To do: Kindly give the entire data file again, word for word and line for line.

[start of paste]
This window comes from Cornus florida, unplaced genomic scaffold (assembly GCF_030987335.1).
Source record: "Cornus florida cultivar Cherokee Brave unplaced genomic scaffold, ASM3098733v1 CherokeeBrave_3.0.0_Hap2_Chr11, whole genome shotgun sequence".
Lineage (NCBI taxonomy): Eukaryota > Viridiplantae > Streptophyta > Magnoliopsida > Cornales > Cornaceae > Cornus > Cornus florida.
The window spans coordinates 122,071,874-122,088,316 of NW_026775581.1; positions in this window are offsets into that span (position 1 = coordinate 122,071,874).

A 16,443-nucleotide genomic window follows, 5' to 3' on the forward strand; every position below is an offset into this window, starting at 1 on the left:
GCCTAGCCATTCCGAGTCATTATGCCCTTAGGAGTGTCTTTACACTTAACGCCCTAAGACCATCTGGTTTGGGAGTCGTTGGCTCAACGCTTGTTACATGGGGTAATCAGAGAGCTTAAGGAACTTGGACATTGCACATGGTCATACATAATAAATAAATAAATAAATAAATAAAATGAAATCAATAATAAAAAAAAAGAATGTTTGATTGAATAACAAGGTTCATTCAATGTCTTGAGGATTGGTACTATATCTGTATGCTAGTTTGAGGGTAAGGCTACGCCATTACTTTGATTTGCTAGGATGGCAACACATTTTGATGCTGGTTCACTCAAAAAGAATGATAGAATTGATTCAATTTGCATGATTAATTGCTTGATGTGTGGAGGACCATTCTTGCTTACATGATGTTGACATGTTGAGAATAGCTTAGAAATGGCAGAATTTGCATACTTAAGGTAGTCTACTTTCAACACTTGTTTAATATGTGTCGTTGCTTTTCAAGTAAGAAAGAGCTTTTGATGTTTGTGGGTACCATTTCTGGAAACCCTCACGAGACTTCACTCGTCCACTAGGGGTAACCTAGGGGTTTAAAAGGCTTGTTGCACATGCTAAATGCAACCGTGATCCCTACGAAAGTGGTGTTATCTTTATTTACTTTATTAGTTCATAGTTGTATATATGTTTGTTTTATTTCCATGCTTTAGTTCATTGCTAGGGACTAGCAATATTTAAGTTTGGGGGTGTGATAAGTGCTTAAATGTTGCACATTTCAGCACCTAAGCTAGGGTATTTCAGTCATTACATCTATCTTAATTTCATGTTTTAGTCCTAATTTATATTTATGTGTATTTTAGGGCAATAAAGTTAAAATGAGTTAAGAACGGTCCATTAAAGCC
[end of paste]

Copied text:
This window comes from Cornus florida, unplaced genomic scaffold (assembly GCF_030987335.1).
Source record: "Cornus florida cultivar Cherokee Brave unplaced genomic scaffold, ASM3098733v1 CherokeeBrave_3.0.0_Hap2_Chr11, whole genome shotgun sequence".
Lineage (NCBI taxonomy): Eukaryota > Viridiplantae > Streptophyta > Magnoliopsida > Cornales > Cornaceae > Cornus > Cornus florida.
The window spans coordinates 122,071,874-122,088,316 of NW_026775581.1; positions in this window are offsets into that span (position 1 = coordinate 122,071,874).

A 16,443-nucleotide genomic window follows, 5' to 3' on the forward strand; every position below is an offset into this window, starting at 1 on the left:
GCCTAGCCATTCCGAGTCATTATGCCCTTAGGAGTGTCTTTACACTTAACGCCCTAAGACCATCTGGTTTGGGAGTCGTTGGCTCAACGCTTGTTACATGGGGTAATCAGAGAGCTTAAGGAACTTGGACATTGCACATGGTCATACATAATAAATAAATAAATAAATAAATAAAATGAAATCAATAATAAAAAAAAAGAATGTTTGATTGAATAACAAGGTTCATTCAATGTCTTGAGGATTGGTACTATATCTGTATGCTAGTTTGAGGGTAAGGCTACGCCATTACTTTGATTTGCTAGGATGGCAACACATTTTGATGCTGGTTCACTCAAAAAGAATGATAGAATTGATTCAATTTGCATGATTAATTGCTTGATGTGTGGAGGACCATTCTTGCTTACATGATGTTGACATGTTGAGAATAGCTTAGAAATGGCAGAATTTGCATACTTAAGGTAGTCTACTTTCAACACTTGTTTAATATGTGTCGTTGCTTTTCAAGTAAGAAAGAGCTTTTGATGTTTGTGGGTACCATTTCTGGAAACCCTCACGAGACTTCACTCGTCCACTAGGGGTAACCTAGGGGTTTAAAAGGCTTGTTGCACATGCTAAATGCAACCGTGATCCCTACGAAAGTGGTGTTATCTTTATTTACTTTATTAGTTCATAGTTGTATATATGTTTGTTTTATTTCCATGCTTTAGTTCATTGCTAGGGACTAGCAATATTTAAGTTTGGGGGTGTGATAAGTGCTTAAATGTTGCACATTTCAGCACCTAAGCTAGGGTATTTCAGTCATTACATCTATCTTAATTTCATGTTTTAGTCCTAATTTATATTTATGTGTATTTTAGGGCAATAAAGTTAAAATGAGTTAAGAACGGTCCATTAAAGCC